Urban Forestry

What is Urban Forestry?

Founded in 2003, the Urban Foresty Program seeks to improve the community greenspaces and urban forest of the Nine Mile Run watershed.

Since its inception, Urban Forestry has added nearly 900 trees to the watershed, which are actively managing thousands of gallons of stormwater runoff each year. NMRWA also advocates for the proactive maintenance of established street trees through innovative sidewalk solutions, and has overseen the installation of numerous demonstration projects, including rain gardens and permeable paving.

Why trees?

Community trees provide so many benefits to the residents. Trees clean our air, create oxygen, and beautify our environment. They are particularly important in cities, where there is often little green space. They create a noise barrier, making our streets quieter. They cool the air and ground around them, and they absorb rainwater and cleanse stormwater of toxins. From the enormous Sycamore to the shrub-like Silky Dogwood, many species of native trees do well in the city.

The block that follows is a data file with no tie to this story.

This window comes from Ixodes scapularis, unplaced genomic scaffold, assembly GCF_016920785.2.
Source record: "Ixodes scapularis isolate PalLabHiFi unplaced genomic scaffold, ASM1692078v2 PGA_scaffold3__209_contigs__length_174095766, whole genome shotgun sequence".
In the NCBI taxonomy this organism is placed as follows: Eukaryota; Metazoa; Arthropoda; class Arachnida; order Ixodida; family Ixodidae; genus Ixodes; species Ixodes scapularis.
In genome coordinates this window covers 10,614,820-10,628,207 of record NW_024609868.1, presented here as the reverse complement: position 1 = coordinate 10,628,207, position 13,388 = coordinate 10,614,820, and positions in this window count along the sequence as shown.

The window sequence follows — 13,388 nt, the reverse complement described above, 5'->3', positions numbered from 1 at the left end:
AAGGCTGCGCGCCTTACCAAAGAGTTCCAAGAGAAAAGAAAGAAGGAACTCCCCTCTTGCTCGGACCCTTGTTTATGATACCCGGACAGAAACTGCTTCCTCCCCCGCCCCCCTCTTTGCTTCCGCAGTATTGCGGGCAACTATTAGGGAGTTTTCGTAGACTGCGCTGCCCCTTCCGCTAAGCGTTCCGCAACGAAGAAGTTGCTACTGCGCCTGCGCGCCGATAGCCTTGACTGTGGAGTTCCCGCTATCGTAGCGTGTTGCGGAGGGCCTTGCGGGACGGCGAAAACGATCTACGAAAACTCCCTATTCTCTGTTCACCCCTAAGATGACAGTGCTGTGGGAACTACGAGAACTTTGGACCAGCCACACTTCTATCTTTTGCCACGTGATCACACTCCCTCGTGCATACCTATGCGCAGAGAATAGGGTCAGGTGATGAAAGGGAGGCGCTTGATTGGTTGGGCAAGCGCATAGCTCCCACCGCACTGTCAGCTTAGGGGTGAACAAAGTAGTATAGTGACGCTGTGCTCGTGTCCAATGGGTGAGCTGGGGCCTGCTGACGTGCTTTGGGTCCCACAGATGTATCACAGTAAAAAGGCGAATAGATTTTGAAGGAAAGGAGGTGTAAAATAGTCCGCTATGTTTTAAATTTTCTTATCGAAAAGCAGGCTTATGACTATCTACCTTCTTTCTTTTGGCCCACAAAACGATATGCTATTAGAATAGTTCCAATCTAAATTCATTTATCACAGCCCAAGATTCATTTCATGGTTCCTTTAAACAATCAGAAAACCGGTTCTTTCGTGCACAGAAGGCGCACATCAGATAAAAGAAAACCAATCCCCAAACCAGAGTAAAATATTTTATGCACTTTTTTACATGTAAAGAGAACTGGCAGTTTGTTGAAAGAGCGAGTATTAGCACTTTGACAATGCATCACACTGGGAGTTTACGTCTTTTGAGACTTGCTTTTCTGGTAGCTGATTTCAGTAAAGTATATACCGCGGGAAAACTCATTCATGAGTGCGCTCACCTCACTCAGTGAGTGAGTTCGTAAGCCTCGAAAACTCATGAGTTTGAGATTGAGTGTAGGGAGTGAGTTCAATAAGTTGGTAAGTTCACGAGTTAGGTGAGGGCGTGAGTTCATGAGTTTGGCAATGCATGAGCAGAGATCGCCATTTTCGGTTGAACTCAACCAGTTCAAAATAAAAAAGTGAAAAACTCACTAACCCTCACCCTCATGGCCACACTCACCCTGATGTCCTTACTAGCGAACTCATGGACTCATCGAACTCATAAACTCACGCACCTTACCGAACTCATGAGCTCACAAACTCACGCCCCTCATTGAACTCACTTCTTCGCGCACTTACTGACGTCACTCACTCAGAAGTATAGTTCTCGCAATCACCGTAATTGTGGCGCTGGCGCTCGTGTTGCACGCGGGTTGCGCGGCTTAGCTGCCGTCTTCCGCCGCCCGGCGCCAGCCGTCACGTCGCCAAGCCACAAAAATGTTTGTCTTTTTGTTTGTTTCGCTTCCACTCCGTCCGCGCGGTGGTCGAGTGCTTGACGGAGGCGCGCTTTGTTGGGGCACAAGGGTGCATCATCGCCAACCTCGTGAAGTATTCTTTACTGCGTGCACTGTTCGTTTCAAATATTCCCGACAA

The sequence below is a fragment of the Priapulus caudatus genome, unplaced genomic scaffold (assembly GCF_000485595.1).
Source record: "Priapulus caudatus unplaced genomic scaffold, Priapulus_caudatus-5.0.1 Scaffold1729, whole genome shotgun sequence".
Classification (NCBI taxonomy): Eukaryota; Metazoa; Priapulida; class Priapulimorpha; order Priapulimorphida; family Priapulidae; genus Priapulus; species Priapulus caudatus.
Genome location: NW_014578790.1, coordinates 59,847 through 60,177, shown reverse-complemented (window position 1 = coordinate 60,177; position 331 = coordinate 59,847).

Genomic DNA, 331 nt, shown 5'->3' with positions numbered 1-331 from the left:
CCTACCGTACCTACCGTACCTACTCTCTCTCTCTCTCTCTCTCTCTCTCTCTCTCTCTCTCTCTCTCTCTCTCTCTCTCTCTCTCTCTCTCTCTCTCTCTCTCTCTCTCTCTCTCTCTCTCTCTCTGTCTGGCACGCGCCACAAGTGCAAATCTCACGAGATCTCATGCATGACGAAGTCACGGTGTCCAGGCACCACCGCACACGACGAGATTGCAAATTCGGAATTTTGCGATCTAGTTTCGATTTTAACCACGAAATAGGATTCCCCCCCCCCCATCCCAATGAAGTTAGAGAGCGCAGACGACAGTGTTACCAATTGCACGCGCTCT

Taking care of street trees is everyone’s responsibility. Trees need care, especially during their establishment period, often the first two to three years after planting. You can water them, especially during dry periods, check them for disease and insects, and, perhaps most importantly, keep people from damaging them. If you are interested in becoming more involved in caring for the trees of the watershed, consider becoming a Watershed Tree Tender or joining your municipality’s Shade Tree Committee.

For more information, see our drop down menus or contact Jan Raether, Urban Forestry Coordinator, at or 412-371-8779 ext. 116




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